Speculoos is a paste that looks a bit like dark peanut butter, but made with the taste of Dutch spiced cookies that I’ve never seen anywhere else. It’s sugar and fat, essentially. Drop is liquorice, bitterkoekjespudding is powdered pudding that tastes like almonds (but not quite, or she’d get that) and rookworst is a smoked sausage we like to eat in winter. Goes well with kale and potato stew.
“That’s it? No potatoes?” I said, mocking her. It’s very Dutch to take all this with you on vacation. The funniest thing a Belgian can imagine is the sight of a Dutch caravan along the side of the road, pulled over because it is so overloaded with sprinkles and potatoes, the tyre bumps against the wheel well. I’ve had more than one classmate in my life come back from summer vacation with this exact story.
Kate helped me pack my bags. I do this three to four times a year, for business trips and vacations, so I consider myself an experienced traveller. After seeing Kate do it, I revised my escort bayan opinion. She packed her bags several times a week and she was fantastic at it. She’d be revered as a God in Japan, I was sure. I didn’t have many clothes but I certainly had two suitcases worth, since one of my sweaters alone is fairly substantial. She managed to fit it all in one and a quarter suitcases, leaving space for more than a few personal items to take with me. And then I had a travel bag left over as cabin baggage! My life. In two suitcases. With room to spare.
“It’s too heavy,” I warned her, leaning against the bedroom doorframe.
“I’ll pay extra. Trust me, this is no problem. I’m KLM Elite, I can bring a piano to check-in and they’ll put a sticker on it. I have, in fact, had to do that once. Fucking Elton Fucking John.”
She also discarded quite a few items of clothing, including several pieces I thought to be perfectly fine.
“Put this in a trash bag, we’ll find one of those collection bins for charity. That tie is horrible, are you aware there is such a thing as a war crime tribunal these days? These socks are shiny. How is that even possible? Only cheap, nasty polyester type socks are shiny. Socks should be made from wool, you doink. These pants, oh my God… You are not getting laid in these pants. Out. These jeans have a stain on them… What do you mean it’s only small, there is no such thing! These shoes, are you kidding? This won’t match with anything… Put on this shirt. NOW. Yeah… thought so. If you do decide to run away and join the circus, you’ll just have to find a new one. Shiny knees… Worn out collar… Worn out cuffs… Oh dear God, JUST NO… This is okay, I bought this for you didn’t I? In 2010, I believe.”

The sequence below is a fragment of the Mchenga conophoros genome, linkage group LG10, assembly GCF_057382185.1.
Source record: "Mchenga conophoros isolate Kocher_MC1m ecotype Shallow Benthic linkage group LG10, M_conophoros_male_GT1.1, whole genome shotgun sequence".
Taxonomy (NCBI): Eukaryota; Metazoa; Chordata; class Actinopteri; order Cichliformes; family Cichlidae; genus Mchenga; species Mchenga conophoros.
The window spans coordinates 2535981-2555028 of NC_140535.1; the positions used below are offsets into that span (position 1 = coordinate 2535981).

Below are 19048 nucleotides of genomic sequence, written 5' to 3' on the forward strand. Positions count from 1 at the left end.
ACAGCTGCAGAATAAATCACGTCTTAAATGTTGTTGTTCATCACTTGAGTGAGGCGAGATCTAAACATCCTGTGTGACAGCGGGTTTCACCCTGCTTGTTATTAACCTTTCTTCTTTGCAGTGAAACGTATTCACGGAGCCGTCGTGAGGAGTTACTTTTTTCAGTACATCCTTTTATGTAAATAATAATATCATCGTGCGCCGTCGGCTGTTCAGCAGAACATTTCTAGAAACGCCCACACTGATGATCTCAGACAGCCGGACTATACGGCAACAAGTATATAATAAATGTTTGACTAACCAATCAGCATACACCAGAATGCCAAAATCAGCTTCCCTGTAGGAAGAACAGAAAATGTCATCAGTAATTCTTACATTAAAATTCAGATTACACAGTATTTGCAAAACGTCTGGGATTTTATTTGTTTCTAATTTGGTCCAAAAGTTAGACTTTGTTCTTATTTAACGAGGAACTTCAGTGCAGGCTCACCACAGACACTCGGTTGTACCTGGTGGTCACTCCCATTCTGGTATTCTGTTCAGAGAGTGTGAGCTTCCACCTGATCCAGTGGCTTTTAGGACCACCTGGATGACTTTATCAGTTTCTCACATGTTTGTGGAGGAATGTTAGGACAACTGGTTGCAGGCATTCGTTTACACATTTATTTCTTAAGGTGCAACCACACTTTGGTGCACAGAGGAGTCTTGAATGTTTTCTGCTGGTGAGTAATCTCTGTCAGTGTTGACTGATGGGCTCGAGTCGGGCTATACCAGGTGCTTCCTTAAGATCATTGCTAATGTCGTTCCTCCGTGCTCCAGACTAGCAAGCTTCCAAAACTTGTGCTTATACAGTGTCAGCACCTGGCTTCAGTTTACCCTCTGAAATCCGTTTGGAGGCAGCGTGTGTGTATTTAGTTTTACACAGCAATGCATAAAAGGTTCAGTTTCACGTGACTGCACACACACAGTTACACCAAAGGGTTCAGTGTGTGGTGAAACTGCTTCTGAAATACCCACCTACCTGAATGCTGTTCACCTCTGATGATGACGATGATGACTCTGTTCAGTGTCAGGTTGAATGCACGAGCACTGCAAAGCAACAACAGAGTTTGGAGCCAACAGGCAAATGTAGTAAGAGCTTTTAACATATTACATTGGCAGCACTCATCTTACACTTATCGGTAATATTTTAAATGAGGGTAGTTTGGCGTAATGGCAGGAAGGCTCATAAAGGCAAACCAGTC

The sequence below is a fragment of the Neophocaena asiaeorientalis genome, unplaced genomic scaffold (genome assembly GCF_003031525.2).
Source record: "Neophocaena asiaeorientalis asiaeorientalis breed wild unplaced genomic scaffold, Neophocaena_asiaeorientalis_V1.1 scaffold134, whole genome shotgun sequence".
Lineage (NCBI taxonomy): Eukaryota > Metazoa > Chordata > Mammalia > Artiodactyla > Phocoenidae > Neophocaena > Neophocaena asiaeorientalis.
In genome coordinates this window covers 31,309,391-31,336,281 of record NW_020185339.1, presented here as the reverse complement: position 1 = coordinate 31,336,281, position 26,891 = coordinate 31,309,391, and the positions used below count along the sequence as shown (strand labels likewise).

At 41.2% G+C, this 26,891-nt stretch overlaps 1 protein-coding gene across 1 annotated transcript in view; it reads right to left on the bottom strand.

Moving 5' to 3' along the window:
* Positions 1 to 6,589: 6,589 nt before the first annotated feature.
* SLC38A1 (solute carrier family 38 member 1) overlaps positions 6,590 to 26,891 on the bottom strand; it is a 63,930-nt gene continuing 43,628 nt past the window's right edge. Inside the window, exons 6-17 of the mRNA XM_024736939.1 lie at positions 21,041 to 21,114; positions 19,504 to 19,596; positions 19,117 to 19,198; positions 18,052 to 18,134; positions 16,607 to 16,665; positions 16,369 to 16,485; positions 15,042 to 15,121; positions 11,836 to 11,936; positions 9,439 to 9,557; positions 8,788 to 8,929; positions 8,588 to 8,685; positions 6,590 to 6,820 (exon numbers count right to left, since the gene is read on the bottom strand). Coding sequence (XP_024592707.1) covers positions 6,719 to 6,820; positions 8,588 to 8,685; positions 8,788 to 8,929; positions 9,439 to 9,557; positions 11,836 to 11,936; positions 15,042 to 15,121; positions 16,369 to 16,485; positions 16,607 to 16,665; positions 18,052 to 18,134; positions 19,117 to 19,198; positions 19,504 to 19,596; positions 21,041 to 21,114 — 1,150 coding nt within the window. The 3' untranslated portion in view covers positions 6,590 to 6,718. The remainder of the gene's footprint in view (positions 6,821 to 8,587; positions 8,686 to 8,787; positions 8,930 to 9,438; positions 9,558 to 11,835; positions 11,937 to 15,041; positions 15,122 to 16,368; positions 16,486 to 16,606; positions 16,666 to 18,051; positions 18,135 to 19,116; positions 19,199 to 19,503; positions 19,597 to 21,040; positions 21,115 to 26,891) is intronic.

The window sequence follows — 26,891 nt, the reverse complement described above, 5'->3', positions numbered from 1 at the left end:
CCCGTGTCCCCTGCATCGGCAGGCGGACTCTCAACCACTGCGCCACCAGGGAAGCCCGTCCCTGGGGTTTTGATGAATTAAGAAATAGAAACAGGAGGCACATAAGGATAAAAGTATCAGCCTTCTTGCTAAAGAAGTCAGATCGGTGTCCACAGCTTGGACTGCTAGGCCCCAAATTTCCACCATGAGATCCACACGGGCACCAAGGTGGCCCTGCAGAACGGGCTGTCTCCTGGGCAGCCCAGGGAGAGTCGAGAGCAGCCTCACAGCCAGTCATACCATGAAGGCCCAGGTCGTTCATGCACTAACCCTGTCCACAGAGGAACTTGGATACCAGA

I just smiled as she was fussing. Kate has always made me happy. She’s a concentrated bundle of jokes, love and positive energy and what I like best about her is that she has been determined, from day one, to have a good bond with me. Kate and I never fought, she was always on my side (and I’ve been known to be wrong a few times) and she has always simply demanded to be part of my life. Monique was never too pleased about that, but Kate never cared. She’d sometimes call me on Skype when I was at work and if I was busy she would make me leave the connection open as she was reading a book, simply because she felt like having me around for a while. I’d have grown up pretty bitter about women (and I have, to a certain extent) without Kate. I’ve always wondered what I had done to deserve her and never felt I could give enough back.
I wasn’t very good company, for a start. Shy, lonely, bitter, sarcastic. And Kate didn’t really need to be loved by me, as the rest of the world also loved her. She could turn to anyone for a hug, really. But I needed her. Only when Monique came into my life and initially gave me all that affection plus the things a sister can’t, did I finally turn into a pleasant person to be with. Kate never really had the best version of me in her life, but she simply didn’t care.